Mombi – The Wounded Beat
Posted In: Alex Gibson, Kael Smith, Matt Herron, Mombi, Mombi – The Wounded Beat, Own Records, The Wounded Beat
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Music listeners are often divided into two categories… The first camp is made up of people that take a fairly philosophical approach to music – able to appreciate the fact that a great deal of effort and financial sacrifice is required by the artist, that if not for that effort, then much music would not exist at all. This camp is able to appreciate almost any type of artistic expression, able to appreciate the fact that the actual act of creativity is a laudable thing in and of itself.
The second camp is larger, and houses a greater number. This camp is comprised of those that view music on a descending scale of merit and value. The common viewpoint would be that some music has more inherent value and skill embodied in it, and the less that a recorded project conforms to these preapproved preferences, then it is of little comparative merit. It goes without saying that the sliding scale by which these judgments are made are comprised entirely of the personal opinion of the listener.
Given that experimental music has no rulebook, most readers of this site would (I think) fall into the first category. There is no scale or set of boundaries for them to judge a release by, as the idea is to push or escape those boundaries entirely. An idea doesn’t have to be in key. The time signatures do not have to sit just so, there is no need to squeeze it into three minutes with choruses designed for radio.
Mombi’s “The Wounded Beat”, in this context, presents a unique challenge for a listener. It’s a record that displays a lot of the hallmarks of an experimental record, but at the same time conforms to the more stringent and binding rules of songwriting. In this capacity, it can alienate both camps. Recent releases that blend this concept (James Blake and Radiohead spring to mind) have met with some success, whilst drawing no small amount of flak from many quarters for the same reason. The fan of no boundaries is offended by their imposition, and the fan of boundaries is offended by them being moved, ignored or adjusted.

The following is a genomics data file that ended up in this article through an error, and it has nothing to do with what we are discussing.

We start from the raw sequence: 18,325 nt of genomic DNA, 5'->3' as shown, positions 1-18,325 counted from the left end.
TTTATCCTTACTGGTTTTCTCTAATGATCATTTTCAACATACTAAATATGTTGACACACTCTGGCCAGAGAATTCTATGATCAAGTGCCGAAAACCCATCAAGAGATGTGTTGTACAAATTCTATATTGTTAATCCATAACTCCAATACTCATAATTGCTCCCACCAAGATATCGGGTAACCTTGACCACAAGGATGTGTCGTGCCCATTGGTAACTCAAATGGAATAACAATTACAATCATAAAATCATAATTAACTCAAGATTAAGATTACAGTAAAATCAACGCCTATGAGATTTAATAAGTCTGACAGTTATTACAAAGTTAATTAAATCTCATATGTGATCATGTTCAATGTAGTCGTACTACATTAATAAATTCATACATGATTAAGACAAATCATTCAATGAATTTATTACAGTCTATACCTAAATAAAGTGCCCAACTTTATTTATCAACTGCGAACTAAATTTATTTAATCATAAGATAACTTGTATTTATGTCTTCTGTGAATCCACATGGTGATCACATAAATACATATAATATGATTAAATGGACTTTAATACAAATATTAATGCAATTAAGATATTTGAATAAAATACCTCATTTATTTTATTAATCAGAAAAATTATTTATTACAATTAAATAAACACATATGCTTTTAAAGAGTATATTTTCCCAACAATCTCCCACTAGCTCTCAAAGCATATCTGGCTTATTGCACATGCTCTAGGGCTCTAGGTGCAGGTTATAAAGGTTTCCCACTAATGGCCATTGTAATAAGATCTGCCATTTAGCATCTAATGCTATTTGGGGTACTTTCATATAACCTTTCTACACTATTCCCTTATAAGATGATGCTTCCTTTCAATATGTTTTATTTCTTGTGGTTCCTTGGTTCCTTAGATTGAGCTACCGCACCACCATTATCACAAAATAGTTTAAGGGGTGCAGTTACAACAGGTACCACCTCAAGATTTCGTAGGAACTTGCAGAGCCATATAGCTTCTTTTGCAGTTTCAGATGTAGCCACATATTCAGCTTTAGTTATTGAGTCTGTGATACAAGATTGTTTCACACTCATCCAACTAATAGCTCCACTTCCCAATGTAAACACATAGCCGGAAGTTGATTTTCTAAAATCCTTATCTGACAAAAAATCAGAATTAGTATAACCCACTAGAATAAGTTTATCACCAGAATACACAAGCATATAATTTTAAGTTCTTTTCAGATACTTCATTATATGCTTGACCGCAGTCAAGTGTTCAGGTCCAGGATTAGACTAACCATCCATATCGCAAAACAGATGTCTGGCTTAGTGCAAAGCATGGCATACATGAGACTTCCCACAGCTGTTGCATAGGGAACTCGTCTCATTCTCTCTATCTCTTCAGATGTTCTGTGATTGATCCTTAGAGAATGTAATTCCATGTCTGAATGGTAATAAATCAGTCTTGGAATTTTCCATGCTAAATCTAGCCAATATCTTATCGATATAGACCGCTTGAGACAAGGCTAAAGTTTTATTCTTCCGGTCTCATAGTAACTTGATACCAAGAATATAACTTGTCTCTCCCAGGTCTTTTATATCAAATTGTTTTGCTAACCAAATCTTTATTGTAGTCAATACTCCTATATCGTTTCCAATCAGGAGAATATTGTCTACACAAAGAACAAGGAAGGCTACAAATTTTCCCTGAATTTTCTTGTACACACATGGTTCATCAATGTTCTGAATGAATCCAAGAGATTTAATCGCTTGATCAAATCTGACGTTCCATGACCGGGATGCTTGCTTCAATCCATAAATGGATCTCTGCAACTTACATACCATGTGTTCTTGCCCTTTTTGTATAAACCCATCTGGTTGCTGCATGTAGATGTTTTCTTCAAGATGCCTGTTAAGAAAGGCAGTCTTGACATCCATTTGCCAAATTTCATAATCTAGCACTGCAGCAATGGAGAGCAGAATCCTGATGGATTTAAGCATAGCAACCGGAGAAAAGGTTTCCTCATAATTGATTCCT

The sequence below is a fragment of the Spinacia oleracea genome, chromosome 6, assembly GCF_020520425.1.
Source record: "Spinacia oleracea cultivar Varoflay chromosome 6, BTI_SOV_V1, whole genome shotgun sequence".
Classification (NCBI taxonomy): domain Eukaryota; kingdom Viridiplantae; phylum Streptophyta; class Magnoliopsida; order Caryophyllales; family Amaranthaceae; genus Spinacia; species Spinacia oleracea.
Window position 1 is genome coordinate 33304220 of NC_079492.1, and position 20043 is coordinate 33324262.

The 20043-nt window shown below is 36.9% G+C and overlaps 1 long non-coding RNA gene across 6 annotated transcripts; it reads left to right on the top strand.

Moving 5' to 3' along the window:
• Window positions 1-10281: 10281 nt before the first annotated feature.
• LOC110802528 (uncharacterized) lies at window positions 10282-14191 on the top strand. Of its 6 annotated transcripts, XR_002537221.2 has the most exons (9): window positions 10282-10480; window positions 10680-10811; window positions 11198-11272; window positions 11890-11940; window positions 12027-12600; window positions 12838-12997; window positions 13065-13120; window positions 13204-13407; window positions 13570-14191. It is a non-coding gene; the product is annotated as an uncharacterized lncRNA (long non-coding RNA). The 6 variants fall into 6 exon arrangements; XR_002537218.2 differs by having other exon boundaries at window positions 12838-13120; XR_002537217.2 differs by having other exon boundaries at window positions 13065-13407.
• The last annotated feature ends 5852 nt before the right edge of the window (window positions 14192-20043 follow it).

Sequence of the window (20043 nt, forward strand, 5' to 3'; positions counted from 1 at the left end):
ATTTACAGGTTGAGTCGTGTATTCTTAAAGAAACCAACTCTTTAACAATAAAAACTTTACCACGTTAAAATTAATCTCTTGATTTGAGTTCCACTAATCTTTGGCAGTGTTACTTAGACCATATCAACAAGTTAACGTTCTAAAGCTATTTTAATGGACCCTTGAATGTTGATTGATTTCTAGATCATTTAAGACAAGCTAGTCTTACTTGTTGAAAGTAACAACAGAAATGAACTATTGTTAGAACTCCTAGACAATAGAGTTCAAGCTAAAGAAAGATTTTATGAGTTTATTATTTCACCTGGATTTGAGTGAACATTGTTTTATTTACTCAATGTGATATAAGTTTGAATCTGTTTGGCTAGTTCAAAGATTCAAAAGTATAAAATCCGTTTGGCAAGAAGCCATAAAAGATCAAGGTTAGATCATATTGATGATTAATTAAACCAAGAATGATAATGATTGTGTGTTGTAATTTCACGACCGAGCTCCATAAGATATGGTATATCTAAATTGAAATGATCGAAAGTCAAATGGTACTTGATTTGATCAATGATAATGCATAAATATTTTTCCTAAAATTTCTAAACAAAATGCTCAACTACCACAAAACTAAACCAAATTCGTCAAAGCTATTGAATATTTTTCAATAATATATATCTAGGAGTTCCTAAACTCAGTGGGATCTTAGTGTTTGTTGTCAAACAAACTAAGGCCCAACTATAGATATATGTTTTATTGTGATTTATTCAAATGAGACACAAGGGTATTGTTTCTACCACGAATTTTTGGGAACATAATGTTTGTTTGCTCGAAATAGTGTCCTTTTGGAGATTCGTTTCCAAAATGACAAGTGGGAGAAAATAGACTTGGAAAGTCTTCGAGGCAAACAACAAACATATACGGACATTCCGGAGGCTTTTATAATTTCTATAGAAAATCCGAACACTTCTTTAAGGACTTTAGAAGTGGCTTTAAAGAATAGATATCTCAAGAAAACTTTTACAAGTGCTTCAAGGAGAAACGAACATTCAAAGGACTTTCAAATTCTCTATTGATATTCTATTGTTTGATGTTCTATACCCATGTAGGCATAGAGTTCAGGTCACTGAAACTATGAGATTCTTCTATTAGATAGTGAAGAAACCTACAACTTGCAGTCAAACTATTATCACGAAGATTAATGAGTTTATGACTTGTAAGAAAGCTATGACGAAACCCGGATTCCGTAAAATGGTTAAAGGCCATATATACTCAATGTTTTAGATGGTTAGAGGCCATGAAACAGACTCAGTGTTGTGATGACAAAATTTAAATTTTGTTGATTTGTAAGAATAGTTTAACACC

Can’t please everyone.
The primary components of “The Wounded Beat” are many, but the songs appear to have sprung from acoustic folk based compositions. In more than one place, the vocal delivery and the sparse guitar work are reminiscent of white-tipped, Alpine-mountain tinged folk of the seventies ala John Denver. This is counterpointed with heavily reverbed and soundscaped backing that lend a considerable weight, and the piano work is tastefully unobtrusive.
Those wedded to the concept of conventional songwriting may find it infuriating. Working on the premise that if vocals are to be placed front and center as the primary point of reference, it would stand to reason that they would be strongly delivered and the lyrics would be able to withstand the scrutiny that this placement warrants. A number of genres sidestep this by placing vocals back or putting heavy effects on them (examples? Insert your favorite shoegaze band here. Mogwai, ‘Hunted By The Freak’. ISIS, barring their last two records).
A number of the songs on this record display talent – ‘Glowing Beatdown’, for example is worthy of mention. The tail end of the record is incredibly sedate, and has many interesting musical ideas. The delayed guitar in ‘Cascade Cliffs (Looking Down)’ is genuinely moving. The press for the record mentions a 3-year gestation/development period, which makes it hard for me to criticize the obvious effort involved. Perhaps my resistance to the record is a subconscious reaction towards overproduction; given that it seems to have been an album redesigned in the making, perhaps the caesarean nature of its delivery telegraphs its forced nature.